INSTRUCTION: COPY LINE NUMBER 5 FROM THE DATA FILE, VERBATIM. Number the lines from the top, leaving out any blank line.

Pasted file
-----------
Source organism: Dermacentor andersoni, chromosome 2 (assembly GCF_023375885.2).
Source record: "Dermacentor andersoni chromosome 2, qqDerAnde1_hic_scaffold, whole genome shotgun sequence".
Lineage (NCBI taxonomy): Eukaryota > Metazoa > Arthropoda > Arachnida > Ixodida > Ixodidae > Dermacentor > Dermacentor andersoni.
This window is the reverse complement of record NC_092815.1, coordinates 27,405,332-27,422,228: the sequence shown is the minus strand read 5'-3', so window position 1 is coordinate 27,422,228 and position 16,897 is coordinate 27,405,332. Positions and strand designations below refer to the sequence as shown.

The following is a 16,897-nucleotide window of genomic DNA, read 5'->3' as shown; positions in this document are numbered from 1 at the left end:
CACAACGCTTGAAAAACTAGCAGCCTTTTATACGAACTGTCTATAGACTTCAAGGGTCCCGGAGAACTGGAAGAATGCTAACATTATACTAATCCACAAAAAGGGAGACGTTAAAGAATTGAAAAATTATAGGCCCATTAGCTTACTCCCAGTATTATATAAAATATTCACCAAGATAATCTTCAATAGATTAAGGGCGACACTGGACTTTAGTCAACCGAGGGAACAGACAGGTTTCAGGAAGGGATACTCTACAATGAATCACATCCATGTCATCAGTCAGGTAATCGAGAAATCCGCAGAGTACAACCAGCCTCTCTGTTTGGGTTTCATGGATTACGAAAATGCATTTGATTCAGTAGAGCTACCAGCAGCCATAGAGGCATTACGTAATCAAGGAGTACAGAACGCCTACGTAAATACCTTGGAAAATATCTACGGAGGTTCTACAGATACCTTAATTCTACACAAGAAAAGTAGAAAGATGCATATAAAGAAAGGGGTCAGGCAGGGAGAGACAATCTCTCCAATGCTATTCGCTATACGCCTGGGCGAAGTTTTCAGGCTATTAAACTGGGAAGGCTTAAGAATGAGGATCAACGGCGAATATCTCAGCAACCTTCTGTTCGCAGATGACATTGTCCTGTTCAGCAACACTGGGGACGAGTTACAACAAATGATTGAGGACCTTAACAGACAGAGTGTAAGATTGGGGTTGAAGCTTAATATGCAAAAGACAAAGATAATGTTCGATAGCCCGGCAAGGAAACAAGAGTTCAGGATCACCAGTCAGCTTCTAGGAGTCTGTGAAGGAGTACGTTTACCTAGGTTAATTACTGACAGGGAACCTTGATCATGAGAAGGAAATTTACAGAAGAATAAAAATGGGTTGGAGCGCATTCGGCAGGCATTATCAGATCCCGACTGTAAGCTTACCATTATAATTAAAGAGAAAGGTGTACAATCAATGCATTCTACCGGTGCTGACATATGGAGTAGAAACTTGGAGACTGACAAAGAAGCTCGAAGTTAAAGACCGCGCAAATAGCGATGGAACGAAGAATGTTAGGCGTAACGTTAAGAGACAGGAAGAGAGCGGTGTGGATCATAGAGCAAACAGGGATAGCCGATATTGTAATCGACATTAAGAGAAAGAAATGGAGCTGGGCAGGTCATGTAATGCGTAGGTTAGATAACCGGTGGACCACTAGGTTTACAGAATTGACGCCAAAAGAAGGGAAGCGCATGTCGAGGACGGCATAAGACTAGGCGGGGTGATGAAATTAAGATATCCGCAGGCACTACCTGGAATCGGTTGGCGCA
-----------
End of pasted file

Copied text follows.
The following is a 16,897-nucleotide window of genomic DNA, read 5'->3' as shown; positions in this document are numbered from 1 at the left end: